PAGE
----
• Mel Gibson at the screening of 'Blood Father' at the 2016 Cannes Film Festival (AP Photo/Joel Ryan) (AAP)Source: AAP
Australians are out in force at the Venice Festival this year, led by Mel Gibson’s new movie 'Hacksaw Ridge'.
29 Jul 2016 - 6:25 PM  UPDATED 29 Jul 2016 - 6:42 PM

Australia is figuring strongly at the Venice Festival this year, most prominently with Mel Gibson’s Australia-US production Hacksaw Ridge and The Light Between Oceans, based on Australian writer M.L. Stedman’s novel and financed out of the US, Australia and New Zealand. There are also two Australian films, Boys in the Trees and Hounds of Love, selected for the sidebars.

After his stellar turn in French director Jean-François Richet’s action flick, Blood Father, Gibson remained behind the camera for his new dramatic film, which he shot on Sydney’s outskirts in Richmond and transformed into an early 1940s town. According to his co-star Rachel Griffiths, Andrew Garfield gives a career-best performance as Desmond T. Doss, a World War 2 army medic who refused to take up weapons and kill during the Battle of Okinawa. Doss was the first conscientious objector in U.S. history to win the Congressional Medal of Honor. The film also features a who’s who of Australian talent including Teresa Palmer, Sam Worthington, Richard Roxburgh, Ryan Corr and Hugo Weaving as Griffiths’ husband.

Watch Hacksaw Ridge trailer:


Boys in the Trees, a Mushroom Pictures production, screens in the Orizzonti sidebar and marks the first feature by writer/director Nicholas Verso, whose short film The Last Time I Saw Richard was the winner of the 2014 AACTA Award for Best Short Film. Boys in the Trees tells of two estranged childhood friends who reunite on Halloween 1997 and embark on a surreal journey through their memories, dreams and fears.

“It’s so exciting that this film which celebrates the nostalgia and fun of growing up in Australian suburbia in the 90’s is immediately finding an audience today on the other side of the world,” Verso says.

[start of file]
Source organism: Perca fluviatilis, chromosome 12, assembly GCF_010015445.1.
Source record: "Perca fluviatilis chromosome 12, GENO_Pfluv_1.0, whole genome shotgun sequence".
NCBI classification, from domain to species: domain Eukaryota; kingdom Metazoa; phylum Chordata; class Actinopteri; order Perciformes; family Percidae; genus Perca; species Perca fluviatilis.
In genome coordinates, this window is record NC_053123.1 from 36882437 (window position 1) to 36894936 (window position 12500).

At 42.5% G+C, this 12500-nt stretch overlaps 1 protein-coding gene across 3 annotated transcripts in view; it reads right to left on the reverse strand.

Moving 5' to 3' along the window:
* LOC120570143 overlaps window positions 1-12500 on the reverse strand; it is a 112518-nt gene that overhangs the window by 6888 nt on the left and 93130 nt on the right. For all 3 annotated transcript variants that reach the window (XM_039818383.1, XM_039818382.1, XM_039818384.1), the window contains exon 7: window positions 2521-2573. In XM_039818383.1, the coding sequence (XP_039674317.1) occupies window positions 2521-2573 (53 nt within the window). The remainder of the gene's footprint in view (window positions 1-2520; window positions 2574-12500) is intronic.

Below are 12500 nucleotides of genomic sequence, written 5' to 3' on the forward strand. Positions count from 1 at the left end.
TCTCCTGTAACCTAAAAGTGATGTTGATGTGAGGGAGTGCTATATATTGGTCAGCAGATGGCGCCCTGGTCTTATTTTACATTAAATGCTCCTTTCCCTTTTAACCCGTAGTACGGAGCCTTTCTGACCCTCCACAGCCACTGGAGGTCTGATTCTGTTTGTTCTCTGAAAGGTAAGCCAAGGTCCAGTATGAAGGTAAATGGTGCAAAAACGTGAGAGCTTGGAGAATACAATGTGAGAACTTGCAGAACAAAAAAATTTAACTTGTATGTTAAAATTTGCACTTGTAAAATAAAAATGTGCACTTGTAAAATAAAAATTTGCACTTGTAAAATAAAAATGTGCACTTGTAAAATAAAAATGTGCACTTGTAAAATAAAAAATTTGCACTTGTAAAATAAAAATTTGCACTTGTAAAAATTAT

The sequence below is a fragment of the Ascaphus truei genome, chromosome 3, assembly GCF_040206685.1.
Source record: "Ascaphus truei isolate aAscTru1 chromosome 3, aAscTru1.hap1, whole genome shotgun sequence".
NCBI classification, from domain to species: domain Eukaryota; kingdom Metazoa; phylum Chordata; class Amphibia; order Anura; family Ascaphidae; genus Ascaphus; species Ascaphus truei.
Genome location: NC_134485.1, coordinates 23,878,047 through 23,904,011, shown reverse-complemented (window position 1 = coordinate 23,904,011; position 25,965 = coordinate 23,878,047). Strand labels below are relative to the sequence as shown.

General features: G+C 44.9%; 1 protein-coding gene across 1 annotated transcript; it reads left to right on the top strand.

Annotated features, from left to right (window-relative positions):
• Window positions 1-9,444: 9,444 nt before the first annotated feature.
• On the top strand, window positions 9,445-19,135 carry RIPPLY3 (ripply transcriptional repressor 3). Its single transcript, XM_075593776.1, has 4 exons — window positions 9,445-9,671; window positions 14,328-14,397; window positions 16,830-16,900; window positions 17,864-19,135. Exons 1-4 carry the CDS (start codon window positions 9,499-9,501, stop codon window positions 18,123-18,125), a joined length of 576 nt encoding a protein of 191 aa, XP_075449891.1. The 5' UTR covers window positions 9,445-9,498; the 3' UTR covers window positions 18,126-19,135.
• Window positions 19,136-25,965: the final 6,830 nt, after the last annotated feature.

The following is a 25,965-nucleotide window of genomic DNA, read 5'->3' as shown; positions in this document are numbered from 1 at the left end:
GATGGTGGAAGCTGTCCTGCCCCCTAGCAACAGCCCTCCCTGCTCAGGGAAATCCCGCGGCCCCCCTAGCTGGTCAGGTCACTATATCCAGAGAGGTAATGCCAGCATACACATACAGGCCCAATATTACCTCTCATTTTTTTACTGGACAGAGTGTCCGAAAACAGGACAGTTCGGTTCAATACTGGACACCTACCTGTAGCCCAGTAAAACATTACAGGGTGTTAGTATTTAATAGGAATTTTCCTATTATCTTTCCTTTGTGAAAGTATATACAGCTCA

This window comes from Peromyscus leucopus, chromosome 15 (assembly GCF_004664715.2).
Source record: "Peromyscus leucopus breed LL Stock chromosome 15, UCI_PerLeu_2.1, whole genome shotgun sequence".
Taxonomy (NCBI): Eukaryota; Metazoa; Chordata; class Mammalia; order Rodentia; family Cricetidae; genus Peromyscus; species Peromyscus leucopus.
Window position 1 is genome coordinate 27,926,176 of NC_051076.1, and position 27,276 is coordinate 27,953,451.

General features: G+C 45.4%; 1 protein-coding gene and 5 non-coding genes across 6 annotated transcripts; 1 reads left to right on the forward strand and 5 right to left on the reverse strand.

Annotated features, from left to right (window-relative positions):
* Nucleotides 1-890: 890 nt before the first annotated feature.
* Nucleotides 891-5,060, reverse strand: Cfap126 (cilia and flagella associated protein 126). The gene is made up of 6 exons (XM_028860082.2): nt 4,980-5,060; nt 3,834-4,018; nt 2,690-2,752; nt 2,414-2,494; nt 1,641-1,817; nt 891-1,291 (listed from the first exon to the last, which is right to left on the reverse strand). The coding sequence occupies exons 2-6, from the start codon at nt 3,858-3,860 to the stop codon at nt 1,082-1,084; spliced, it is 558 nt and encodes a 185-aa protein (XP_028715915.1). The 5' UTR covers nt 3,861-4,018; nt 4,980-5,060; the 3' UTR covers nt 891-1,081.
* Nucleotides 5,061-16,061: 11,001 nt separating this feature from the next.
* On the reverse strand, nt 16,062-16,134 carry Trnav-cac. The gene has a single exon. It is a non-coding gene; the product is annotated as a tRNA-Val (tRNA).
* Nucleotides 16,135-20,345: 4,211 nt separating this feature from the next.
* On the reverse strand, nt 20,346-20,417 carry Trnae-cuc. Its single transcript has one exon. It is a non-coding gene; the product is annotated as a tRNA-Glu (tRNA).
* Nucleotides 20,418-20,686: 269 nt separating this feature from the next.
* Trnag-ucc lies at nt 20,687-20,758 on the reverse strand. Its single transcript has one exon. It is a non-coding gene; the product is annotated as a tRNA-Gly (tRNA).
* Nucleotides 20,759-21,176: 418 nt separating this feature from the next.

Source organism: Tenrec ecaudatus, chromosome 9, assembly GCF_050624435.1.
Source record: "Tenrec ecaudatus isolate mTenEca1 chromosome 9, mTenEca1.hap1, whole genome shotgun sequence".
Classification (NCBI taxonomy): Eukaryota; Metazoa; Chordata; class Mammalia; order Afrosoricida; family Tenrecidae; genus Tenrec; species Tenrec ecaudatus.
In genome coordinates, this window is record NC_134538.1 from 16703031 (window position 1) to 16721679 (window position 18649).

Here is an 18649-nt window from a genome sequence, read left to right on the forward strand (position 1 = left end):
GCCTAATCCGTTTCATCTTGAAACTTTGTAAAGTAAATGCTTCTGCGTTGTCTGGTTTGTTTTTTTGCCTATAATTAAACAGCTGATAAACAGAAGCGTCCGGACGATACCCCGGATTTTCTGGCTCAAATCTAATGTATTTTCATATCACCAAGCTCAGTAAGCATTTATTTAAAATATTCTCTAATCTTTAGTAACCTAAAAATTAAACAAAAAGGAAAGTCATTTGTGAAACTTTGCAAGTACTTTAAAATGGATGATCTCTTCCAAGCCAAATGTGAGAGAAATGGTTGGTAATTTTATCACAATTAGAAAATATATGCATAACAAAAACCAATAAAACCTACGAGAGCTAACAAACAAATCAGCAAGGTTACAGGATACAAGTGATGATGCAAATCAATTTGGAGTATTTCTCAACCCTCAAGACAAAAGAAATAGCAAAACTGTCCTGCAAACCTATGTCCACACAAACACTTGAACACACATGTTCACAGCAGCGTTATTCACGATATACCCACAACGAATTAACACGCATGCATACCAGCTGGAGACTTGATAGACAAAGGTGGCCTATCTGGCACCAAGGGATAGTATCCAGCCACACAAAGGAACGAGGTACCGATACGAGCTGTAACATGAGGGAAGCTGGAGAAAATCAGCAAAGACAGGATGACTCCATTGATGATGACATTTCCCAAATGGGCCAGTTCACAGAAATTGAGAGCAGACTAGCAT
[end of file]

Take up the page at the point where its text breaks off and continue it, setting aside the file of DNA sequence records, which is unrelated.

Hounds of Love likewise marks the feature film debut for another Aussie filmmaker, Ben Young. It’s one of 11 titles selected to compete for the Venice Days Award, which has a cash prize of €20,000. A suspense thriller set in the mid '80s, it follows a 17-year-old (Ashleigh Cummings) who is abducted by a disturbed couple and realises she must enter into a game of strategy if she hopes to survive. The film also stars Emma Booth, Stephen Curry and Susie Porter.

Of course the big news for romantics is The Light Between Oceans, where real life couple – the Australia-loving Michael Fassbender and Alicia Vikander – hooked up. The story follows a couple who discover a baby girl in a boat and raise her as their own – until the real mum, played by Rachel Weisz, shows up. A gut-wrenching drama – a colleague who’s seen it says it’s “magnificent, a total tearjerker” – the film was adapted and directed by Derek Cianfrance, who knows a thing or two about romance, having directed Blue Valentine and The Place Beyond the Pines (where Ryan Gosling and Eva Mendes got together).

Set off the coast of Western Australia, the US-Aus-NZ co-production was filmed in Tasmania and New Zealand, a country Fassbender also came to love after filming Slow West there.

Despite the dark thriller tone of Dutch director Martin Koolhoven’s English-language debut, Brimstone, romance was in the air there too for star Guy Pearce as he met his currently pregnant partner, Carice van Houten (Melisandre, the Red Priestess in Game of Thrones) on the film, which also stars Dakota Fanning. Pearce plays a vengeful preacher and the film also features another Game of Thrones star, Kit Harrington.

On a rare occasion real life couple Naomi Watts and Liev Schreiber team up for the boxing drama The Bleeder directed by Philippe Falardeau (The Good Lie, Monsieur Lazhar). In the film, which screens out of competition, Schreiber plays heavyweight boxer Chuck Wepner, who famously once fought Muhammed Ali in a title fight. Schreiber’s Ray Donovan co-star Pooch Hall plays Ali in the film.

Last year, because of his commitments to his hit series, Schreiber didn’t make it to the Lido for Spotlight, which went on to win the Oscar for Best Picture. Of course Venice openers Gravity and Birdman (which featured Watts, and she didn’t show up either) went on to win in previous years. So who knows what to expect from this year’s opener, La La Land, starring Emma Stone and Ryan Gosling. Lots of singing and dancing, I hear.

Nick Cave will make his presence felt in two Venice films. He briefly makes an appearance as himself in Wim Wenders’ 3-D French-language drama, The Beautiful Days of Aranjuez, based on a play by Peter Handke, Wenders’ co-writer on Wings of Desire.

Then Australia’s Andrew Dominik has directed a Nick Cave & The Bad Seeds’ UK concert film, One More Time with Feeling, to coincide with the band’s new album 'Skeleton Tree'. The film will be shown in more than 650 cinemas worldwide on 8th September, immediately prior to the release of 'Skeleton Tree' the following day.


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